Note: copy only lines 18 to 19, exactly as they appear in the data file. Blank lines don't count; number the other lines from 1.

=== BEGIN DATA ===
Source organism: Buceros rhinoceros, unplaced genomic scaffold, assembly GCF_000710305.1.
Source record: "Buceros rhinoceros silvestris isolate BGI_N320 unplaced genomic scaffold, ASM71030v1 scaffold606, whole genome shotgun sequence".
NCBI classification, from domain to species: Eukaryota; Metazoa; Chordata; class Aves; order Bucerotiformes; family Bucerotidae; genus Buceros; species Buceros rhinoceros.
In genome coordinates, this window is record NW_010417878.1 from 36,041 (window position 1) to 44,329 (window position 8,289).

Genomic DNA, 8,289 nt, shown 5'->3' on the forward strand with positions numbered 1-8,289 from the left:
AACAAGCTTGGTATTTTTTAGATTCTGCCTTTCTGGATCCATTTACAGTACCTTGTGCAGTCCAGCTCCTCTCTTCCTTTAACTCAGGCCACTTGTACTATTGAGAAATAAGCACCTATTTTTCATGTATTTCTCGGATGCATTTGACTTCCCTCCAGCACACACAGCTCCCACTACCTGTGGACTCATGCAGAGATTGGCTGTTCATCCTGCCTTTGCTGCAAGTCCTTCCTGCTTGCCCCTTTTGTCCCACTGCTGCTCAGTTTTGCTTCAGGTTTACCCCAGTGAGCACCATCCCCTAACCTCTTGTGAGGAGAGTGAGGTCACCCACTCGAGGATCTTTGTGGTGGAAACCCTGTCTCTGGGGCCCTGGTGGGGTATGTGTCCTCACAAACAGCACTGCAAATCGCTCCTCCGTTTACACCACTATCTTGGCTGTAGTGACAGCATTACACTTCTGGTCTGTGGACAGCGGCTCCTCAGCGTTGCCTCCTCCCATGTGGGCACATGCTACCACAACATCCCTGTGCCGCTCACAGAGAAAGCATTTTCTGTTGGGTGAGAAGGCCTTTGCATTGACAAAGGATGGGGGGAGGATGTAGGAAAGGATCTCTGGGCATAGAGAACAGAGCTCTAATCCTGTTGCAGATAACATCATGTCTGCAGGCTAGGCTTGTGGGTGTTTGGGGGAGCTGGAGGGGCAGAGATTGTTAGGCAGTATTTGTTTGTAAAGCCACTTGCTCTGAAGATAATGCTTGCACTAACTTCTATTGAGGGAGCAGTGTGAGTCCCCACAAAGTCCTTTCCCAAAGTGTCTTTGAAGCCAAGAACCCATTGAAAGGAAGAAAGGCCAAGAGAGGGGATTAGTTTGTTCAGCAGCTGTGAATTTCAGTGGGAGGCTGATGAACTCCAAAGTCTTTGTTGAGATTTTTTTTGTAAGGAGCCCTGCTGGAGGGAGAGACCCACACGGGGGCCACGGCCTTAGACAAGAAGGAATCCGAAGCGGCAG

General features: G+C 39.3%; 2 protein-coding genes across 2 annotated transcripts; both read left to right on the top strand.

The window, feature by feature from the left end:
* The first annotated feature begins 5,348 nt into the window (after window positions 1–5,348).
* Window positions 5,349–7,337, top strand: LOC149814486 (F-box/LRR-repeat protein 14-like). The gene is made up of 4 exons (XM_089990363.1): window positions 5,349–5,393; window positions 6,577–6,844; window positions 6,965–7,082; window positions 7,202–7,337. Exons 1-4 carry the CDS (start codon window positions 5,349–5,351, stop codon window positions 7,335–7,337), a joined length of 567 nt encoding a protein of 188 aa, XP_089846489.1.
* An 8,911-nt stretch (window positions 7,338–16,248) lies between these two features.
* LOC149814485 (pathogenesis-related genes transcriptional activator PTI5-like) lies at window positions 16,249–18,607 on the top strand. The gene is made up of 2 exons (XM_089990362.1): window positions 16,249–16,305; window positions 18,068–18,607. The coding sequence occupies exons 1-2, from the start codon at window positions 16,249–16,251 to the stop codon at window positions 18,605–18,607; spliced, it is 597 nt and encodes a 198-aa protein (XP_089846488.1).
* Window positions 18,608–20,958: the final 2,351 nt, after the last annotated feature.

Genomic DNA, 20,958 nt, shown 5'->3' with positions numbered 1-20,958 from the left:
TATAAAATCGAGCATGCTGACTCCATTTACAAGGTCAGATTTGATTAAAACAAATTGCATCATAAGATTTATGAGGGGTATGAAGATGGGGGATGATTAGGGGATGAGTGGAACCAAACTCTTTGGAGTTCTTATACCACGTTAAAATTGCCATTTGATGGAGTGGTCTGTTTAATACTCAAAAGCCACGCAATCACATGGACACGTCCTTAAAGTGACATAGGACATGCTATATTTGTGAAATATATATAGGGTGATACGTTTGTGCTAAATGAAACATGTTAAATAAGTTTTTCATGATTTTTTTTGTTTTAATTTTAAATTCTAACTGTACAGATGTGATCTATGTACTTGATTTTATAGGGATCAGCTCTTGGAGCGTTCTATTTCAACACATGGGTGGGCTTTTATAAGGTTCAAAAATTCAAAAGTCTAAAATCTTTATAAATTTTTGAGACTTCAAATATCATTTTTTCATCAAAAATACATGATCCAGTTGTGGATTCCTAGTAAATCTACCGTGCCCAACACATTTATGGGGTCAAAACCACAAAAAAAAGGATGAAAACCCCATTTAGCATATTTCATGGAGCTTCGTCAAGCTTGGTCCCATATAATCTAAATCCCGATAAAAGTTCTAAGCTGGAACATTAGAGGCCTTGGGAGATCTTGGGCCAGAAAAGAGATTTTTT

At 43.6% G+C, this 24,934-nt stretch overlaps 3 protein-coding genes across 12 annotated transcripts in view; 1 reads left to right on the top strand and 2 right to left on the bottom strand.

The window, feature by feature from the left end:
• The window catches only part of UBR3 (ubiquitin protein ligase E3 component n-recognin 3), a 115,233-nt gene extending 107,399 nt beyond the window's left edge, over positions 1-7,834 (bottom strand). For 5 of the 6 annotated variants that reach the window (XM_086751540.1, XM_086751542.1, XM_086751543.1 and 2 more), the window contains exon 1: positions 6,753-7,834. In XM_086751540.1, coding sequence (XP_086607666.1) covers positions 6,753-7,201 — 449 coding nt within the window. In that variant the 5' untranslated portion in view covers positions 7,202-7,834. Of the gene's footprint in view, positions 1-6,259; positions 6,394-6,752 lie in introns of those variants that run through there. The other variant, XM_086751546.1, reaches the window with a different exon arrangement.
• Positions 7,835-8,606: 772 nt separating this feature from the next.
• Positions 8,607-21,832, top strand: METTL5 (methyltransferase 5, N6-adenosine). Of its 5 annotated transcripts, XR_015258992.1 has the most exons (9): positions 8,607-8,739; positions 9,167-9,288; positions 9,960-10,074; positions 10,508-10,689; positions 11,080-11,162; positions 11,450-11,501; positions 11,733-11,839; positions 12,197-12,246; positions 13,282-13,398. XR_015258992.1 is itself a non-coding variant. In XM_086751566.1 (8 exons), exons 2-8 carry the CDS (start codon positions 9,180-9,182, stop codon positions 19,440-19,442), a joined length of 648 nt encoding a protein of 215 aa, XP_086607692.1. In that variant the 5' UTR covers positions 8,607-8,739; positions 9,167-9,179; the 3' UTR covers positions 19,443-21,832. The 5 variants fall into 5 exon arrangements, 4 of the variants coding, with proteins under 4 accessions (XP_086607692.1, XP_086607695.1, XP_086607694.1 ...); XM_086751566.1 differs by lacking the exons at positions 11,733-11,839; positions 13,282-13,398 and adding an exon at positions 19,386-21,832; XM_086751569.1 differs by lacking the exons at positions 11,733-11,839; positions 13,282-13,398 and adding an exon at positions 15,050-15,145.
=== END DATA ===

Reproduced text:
• The window catches only part of UBR3 (ubiquitin protein ligase E3 component n-recognin 3), a 115,233-nt gene extending 107,399 nt beyond the window's left edge, over positions 1-7,834 (bottom strand). For 5 of the 6 annotated variants that reach the window (XM_086751540.1, XM_086751542.1, XM_086751543.1 and 2 more), the window contains exon 1: positions 6,753-7,834. In XM_086751540.1, coding sequence (XP_086607666.1) covers positions 6,753-7,201 — 449 coding nt within the window. In that variant the 5' untranslated portion in view covers positions 7,202-7,834. Of the gene's footprint in view, positions 1-6,259; positions 6,394-6,752 lie in introns of those variants that run through there. The other variant, XM_086751546.1, reaches the window with a different exon arrangement.
• Positions 7,835-8,606: 772 nt separating this feature from the next.